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Photo: NASA

Proposed Budget Cuts to NASA’s Earth Science Division Are Damaging for All of Us

, senior climate scientist

NASA’s Earth Science Division should be equipped with the funds it needs to carry out its critical work so that our nation can remain at the cutting edge and thrive. Read more >

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NASA Earth Science Mission. Photo: NASA

What NASA Earth Missions are on the Chopping Block? – PACE, CLARREO, OCO-3, and DSCOVR

, senior climate scientist

The President’s 2018 Budget, released March 16, 2017, ‘terminates’ NASA Earth science missions PACE, CLARREO Pathfinder, OCO-3 and DSCOVR Earth viewing instruments.  What would we lose if these NASA missions were not continued through the appropriations process and eventually the President’s signature for the 2018 fiscal year?  Safeguards to avoid eating toxic shellfish, reduce aviation disruptions and take precautions for unhealthy air quality, to name a few.  Let’s tease apart the alphabet soup of NASA missions and take a brief look at a few of their potential benefits.

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How Important is NASA Research? The World Depends on It—And So Do You

, senior climate scientist

Word has it that the NASA Earth Science program is on the chopping block. Bad decision! Read more >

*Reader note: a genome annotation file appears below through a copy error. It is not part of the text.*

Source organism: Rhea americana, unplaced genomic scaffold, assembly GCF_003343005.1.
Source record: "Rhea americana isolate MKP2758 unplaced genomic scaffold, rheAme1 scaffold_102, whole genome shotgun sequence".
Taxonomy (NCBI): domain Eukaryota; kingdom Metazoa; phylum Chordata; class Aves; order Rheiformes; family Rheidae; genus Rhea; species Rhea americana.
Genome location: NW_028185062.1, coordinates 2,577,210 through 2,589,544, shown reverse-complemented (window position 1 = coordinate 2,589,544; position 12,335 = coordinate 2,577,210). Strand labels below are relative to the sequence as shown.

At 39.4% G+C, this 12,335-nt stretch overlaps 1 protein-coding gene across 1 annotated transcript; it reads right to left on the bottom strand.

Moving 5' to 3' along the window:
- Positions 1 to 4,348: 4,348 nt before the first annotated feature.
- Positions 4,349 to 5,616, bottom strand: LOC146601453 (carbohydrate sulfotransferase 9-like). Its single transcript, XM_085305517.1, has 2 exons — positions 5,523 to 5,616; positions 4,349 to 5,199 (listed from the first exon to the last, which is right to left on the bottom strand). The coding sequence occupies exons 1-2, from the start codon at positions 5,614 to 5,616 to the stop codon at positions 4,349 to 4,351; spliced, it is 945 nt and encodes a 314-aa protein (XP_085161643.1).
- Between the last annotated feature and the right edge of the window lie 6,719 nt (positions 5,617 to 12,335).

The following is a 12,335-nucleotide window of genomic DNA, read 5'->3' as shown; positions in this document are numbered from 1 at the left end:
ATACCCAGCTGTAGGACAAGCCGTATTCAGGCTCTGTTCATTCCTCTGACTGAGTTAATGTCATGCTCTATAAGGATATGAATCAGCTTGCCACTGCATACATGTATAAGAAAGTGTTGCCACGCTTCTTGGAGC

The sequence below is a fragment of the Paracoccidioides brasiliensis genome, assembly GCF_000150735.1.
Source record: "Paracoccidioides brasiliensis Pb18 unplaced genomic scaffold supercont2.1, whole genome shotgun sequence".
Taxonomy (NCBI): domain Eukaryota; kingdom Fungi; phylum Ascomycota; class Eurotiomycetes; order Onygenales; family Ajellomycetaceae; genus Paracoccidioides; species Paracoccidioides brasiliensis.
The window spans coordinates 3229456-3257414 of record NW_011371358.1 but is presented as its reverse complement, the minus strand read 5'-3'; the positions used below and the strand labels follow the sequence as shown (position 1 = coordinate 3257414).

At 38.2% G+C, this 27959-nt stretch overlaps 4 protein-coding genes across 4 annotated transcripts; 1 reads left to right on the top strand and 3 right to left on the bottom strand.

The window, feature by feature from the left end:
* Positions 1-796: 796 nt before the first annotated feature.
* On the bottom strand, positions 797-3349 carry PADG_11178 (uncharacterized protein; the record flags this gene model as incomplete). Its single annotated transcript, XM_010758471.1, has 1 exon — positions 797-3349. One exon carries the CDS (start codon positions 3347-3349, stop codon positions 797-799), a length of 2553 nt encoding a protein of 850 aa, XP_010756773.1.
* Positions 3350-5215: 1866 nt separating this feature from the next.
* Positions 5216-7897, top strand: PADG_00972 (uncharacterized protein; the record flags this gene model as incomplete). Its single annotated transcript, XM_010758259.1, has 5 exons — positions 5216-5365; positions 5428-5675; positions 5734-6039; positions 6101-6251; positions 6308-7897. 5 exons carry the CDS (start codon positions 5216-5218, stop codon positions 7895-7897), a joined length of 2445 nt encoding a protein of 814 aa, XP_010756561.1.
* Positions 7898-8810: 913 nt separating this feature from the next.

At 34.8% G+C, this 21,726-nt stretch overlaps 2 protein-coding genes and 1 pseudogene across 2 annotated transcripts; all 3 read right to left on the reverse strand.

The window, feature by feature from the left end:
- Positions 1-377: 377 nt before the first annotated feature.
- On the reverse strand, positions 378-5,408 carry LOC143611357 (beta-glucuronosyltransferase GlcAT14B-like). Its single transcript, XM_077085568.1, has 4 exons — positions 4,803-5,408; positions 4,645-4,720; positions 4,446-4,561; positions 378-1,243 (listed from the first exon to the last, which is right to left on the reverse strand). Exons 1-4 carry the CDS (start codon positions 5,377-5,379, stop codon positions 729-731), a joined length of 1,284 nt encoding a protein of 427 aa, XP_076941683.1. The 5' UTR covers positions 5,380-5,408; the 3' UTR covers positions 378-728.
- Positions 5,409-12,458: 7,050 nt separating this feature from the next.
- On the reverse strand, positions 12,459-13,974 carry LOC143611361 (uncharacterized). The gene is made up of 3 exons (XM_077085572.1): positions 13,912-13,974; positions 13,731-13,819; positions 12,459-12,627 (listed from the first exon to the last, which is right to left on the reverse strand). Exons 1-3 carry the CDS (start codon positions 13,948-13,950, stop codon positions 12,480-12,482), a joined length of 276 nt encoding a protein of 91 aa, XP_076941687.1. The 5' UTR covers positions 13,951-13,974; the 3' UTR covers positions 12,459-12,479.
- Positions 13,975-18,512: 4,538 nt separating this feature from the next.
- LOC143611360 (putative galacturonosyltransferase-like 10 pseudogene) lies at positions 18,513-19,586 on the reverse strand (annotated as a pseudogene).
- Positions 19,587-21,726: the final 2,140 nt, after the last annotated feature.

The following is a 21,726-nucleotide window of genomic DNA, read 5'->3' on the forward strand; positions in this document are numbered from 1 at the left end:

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Freedom to Tweet? Government Scientists and the Right to Engage on Social Media

, Research Director, Center for Science and Democracy

Social media has done great things for science. We’ve seen it educate, advocate, and communicate on scientific issues around the world and at an unimaginable speed. Social media has allowed open science to thrive, scientists to connect, and movements to start. It allows us to organize, debate, and discuss breaking news on science-related topics. As my colleague Aaron has said, when Neil deGrasse Tyson has more Twitter followers than Seth Rogen, we know that social media has potential for communication of science. Read more >

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Response to Nature’s “Speak up for science;” We Have to Do More

, former science communication officer

Nature just published a helpful piece from Virginia Gewin on how scientists can deal with people who criticize their work.

I liked the piece and I’m always happy to see scientific journals and scientific societies help researchers communicate. That said, I want to add a few other considerations to the discussion. Read more >

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